We’ve been hearing reports since at least February that Apple would soon be allowing users to choose a default browser on their iPhone and iPad, so we weren’t completely taken by surprise when this capability was unveiled in iOS 14, but despite Apple’s newest operating system having been out in public beta for a while now, we haven’t really been able to get a good idea of what this will look like or how it will work.
That’s largely because there’s another necessary piece that’s been missing from the equation: Apple may have added the support, but actual browser apps have to be updated for iOS 14 in order to take advantage of it, and of course these kinds of updates don’t normally come during the beta cycle of a new operating system — even when it’s a public beta cycle.
It also turns out there’s another catch that’s made it a bit more complicated for developers too. Apple won’t allow just any app to become a default browser; Apple has published a list of requirements that third-party browsers will have to meet in order to be eligible for “default browser” placement, and Apple will be controlling this through a special entitlement.
To be clear, this is a good thing, even if does add an extra hoop for browser developers to jump through. Apple’s requirements aren’t all that onerous and really just come down to making sure that apps that can be registered as default browsers are actually browsers; it’s not hard to imagine what sneaky developers might try to do with this feature if it were simply opened up as a free-for-all for any app that wanted to offer itself up as a default browser. For example, the guidelines specifically prohibit pseudo-browsers that may look and act like a normal web browser, but actually route users to their destinations via adware and spyware links.
Chrome Joins the Party
Despite the cynical viewpoints coming from some quarters, there’s nothing in Apple’s guidelines that’s intended to hamper this new capability, and anything that actually works like a traditional web browser should have no problem being accepted. The real reason we haven’t seen any yet is that iOS 14 is still in beta, so developers haven’t been in a huge hurry to add this kind of support, and Apple may not even have been issuing the entitlements early on that would allow third-party browsers to access this capability.
However, with the release of iOS 14 almost certainly right around the corner, developers have now begun incorporating various new iOS features across the board, and with the latest update to Google Chrome, the popular alternative browser can now be granted the coveted default browser status.
Of course, you’ll obviously either need to be running the latest public beta of iOS 14, or wait for the actual release version of iOS 14 to arrive (which should come later this month), but as long as you’re there, here’s how you can go about switching to Chrome as your default browser:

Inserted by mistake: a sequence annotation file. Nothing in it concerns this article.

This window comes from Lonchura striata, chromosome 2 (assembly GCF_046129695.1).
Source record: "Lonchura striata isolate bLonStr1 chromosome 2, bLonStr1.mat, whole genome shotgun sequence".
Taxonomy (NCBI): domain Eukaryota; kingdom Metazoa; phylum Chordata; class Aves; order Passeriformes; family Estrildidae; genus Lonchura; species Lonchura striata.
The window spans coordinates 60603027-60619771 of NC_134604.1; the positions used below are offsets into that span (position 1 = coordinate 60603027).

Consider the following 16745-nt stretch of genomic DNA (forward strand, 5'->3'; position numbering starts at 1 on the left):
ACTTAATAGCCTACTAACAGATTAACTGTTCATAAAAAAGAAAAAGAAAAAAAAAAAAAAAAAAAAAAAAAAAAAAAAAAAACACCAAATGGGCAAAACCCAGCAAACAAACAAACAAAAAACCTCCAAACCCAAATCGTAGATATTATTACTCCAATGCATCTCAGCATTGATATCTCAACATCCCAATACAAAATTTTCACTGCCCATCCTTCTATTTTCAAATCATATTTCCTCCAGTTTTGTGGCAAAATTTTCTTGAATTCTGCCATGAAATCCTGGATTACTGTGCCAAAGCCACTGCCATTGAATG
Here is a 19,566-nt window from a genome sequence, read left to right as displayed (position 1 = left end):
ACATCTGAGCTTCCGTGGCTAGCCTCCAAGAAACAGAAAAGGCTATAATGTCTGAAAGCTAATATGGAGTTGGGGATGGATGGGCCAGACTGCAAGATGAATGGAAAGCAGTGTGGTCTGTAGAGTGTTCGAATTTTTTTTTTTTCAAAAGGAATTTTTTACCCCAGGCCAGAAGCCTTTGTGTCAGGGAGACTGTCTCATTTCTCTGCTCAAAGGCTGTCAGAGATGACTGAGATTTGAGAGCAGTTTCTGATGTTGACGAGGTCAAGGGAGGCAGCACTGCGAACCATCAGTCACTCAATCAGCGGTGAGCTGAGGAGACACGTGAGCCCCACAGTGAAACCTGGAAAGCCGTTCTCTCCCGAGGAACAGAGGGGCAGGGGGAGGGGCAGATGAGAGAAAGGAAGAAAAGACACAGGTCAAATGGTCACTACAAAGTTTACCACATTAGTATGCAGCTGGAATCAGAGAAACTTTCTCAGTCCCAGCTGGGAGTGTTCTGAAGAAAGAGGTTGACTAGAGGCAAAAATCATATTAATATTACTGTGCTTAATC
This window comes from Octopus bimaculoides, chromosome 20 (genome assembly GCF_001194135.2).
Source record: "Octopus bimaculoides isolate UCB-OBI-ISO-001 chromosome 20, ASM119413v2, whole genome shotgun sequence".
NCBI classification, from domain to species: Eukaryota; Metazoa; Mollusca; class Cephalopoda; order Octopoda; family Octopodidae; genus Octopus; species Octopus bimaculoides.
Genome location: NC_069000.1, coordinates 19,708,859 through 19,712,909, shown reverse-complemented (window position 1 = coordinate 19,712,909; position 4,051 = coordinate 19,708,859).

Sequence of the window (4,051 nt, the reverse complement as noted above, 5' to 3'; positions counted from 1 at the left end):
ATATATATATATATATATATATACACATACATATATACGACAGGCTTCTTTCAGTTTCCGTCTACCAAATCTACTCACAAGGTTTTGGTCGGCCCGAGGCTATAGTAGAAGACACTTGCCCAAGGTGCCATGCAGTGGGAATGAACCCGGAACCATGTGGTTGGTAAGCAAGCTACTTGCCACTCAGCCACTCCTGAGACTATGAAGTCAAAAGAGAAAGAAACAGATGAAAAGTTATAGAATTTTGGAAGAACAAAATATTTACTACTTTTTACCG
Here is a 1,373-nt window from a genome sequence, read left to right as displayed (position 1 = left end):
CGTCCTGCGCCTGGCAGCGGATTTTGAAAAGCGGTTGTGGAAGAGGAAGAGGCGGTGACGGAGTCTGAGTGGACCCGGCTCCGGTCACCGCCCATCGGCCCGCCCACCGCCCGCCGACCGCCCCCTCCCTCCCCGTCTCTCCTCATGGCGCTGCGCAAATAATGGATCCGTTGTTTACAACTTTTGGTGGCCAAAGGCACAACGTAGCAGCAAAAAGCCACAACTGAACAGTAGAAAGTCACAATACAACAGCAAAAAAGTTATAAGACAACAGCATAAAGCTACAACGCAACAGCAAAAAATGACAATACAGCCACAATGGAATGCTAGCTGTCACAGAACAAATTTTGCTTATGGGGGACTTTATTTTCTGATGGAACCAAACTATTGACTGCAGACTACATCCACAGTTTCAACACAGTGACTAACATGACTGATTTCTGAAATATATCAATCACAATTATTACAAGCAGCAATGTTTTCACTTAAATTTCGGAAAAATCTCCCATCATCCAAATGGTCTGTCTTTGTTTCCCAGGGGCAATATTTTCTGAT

How to Set Google Chrome as the Default Browser on iPhone or iPad
- Make sure you’ve downloaded or updated to the latest version of Google Chrome from the App Store.
- Open your iPhone or iPad’s Settings app.
- Scroll down to the section for apps and tap on Chrome to access the settings for Google Chrome.
- Look for Default Browser App, which should still list “Safari” and tap on it.
- Select “Chrome” from the list of options.
- Tap the < Chrome in the top left corner to go back to the Chrome settings. “Chrome” should be listed beside Default Browser App.
Once you’ve done this, tapping on a link in any other app on your iPhone or iPad should open Chrome instead of Safari — with the obvious exception of tapping links inside Safari, of course.
Note that apps like Facebook and Twitter that include their own in-app browsers will still open links internally, just as before, however the traditional “Open in Safari” button that usually appears here will use the default browser instead, even if the button still shows a Safari icon.
For privacy and security reasons, you’ll also get the standard permission request the first time you attempt open a link in Chrome from a new app, but once you’ve granted that permission, all future links will just open in Chrome without any interruption.
Deleting Chrome from your iPhone will automatically revert you back to using Safari as your default browser, however if you’d like to switch back to Safari as the default while keeping Chrome around, you can do this by repeating the steps above and selecting “Safari.”
It’s also worth noting that once you’ve configured a different default browser, the same “Default Browser App” option will appear in the Safari section of the iPhone/iPad Settings app, so you can switch back from there as well. This option only appears in the Safari settings if you’re using a different default browser app, however.
At this point, Google Chrome is the only app that’s offering itself up as a default browser, and while we’ll likely see others like Firefox show up in the coming weeks, due to Apple’s restrictions on default browsers it’s likely to be a fairly short list. For example, Google’s main “Google” app doesn’t meet the requirements to become a default browser (which of course it shouldn’t because it’s not actually a browser).
Apple has also promised that you’ll be able to specify alternatives to the built-in Mail app as the default for sending email messages from mail links, although as of yet no third-party email apps seem to have released updates to take advantage of this.